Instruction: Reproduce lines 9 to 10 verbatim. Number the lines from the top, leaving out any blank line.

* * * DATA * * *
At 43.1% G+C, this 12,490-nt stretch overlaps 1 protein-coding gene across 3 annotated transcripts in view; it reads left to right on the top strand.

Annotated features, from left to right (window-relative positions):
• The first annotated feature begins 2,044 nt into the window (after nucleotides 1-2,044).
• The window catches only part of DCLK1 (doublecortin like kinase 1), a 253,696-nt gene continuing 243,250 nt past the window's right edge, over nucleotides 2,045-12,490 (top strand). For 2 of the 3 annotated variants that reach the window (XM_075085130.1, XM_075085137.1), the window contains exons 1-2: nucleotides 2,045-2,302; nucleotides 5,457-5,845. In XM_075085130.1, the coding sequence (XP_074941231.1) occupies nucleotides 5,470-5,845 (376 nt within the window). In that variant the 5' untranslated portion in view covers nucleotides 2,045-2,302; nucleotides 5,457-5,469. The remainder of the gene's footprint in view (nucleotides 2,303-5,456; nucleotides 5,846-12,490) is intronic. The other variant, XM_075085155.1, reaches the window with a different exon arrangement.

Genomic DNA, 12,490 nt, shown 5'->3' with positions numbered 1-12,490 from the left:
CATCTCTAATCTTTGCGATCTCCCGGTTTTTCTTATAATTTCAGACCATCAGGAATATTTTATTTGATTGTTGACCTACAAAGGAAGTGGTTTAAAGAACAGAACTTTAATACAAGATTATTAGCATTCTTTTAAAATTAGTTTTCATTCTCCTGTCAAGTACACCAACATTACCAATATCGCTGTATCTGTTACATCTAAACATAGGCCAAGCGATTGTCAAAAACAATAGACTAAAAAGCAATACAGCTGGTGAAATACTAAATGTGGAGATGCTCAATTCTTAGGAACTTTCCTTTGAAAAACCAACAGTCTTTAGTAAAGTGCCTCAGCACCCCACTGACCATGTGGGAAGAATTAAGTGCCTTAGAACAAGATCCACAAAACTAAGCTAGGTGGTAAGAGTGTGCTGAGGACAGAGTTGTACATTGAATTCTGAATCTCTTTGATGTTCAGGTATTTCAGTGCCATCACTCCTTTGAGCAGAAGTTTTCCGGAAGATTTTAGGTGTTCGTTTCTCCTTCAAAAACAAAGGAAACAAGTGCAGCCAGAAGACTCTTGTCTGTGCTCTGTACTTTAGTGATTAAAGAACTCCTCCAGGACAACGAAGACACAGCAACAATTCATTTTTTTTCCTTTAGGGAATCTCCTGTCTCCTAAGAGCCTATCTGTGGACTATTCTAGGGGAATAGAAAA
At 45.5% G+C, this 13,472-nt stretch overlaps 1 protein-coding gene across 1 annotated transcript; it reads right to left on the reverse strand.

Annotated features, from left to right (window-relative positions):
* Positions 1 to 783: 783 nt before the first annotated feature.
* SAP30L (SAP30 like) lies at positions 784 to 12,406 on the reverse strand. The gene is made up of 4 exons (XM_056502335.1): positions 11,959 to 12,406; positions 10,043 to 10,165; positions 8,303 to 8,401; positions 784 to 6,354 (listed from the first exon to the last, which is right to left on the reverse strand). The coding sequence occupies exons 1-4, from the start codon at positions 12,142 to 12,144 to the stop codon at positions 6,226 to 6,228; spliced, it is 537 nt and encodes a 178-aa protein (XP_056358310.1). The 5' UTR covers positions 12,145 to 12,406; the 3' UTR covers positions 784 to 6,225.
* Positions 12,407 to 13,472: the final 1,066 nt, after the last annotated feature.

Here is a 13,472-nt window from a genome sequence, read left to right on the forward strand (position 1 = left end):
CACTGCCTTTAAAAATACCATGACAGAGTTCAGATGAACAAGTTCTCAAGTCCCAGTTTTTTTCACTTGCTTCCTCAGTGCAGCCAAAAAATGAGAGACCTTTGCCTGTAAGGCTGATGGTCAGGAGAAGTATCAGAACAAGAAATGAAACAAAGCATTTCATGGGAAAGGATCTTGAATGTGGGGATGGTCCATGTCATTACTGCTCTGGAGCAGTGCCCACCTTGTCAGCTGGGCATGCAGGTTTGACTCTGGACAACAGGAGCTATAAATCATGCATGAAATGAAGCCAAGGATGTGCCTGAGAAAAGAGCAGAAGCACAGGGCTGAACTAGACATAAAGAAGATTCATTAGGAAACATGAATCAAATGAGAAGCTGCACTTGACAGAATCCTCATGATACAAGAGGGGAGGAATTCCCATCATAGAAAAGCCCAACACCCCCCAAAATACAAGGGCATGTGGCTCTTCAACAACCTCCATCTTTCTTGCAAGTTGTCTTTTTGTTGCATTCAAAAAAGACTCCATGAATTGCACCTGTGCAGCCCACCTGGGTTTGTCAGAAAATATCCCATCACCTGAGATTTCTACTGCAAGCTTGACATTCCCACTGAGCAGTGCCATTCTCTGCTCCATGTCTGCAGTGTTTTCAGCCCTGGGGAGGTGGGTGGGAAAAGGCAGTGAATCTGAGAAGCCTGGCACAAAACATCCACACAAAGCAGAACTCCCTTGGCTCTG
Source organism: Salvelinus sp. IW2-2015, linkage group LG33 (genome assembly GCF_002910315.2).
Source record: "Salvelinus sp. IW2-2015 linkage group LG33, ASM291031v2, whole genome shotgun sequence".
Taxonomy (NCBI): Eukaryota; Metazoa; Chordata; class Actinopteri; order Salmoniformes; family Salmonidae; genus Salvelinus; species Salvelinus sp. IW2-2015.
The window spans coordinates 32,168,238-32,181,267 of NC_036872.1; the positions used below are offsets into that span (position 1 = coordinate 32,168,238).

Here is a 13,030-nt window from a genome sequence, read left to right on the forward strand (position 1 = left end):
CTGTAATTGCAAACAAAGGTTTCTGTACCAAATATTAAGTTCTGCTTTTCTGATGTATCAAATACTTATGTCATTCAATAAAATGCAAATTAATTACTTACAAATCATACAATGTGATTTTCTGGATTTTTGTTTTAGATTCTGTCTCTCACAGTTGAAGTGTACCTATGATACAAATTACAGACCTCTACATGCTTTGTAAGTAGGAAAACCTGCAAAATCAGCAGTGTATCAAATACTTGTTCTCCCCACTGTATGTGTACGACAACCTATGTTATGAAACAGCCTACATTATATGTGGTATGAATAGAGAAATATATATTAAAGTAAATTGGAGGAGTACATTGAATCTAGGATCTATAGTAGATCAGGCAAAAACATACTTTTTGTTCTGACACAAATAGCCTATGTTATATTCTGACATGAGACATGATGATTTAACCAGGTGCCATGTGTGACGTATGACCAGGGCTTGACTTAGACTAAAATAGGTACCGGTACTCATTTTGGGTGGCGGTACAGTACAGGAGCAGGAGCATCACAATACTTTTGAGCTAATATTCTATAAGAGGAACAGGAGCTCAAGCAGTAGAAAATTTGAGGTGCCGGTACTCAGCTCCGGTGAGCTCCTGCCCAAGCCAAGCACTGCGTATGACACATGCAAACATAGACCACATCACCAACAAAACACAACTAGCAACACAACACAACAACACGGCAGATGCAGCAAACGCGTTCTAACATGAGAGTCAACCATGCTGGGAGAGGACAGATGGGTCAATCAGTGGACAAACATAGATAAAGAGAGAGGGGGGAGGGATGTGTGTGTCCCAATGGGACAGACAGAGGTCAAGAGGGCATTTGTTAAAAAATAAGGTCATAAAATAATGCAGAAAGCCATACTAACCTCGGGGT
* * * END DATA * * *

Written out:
* Positions 1 to 783: 783 nt before the first annotated feature.
* SAP30L (SAP30 like) lies at positions 784 to 12,406 on the reverse strand. The gene is made up of 4 exons (XM_056502335.1): positions 11,959 to 12,406; positions 10,043 to 10,165; positions 8,303 to 8,401; positions 784 to 6,354 (listed from the first exon to the last, which is right to left on the reverse strand). The coding sequence occupies exons 1-4, from the start codon at positions 12,142 to 12,144 to the stop codon at positions 6,226 to 6,228; spliced, it is 537 nt and encodes a 178-aa protein (XP_056358310.1). The 5' UTR covers positions 12,145 to 12,406; the 3' UTR covers positions 784 to 6,225.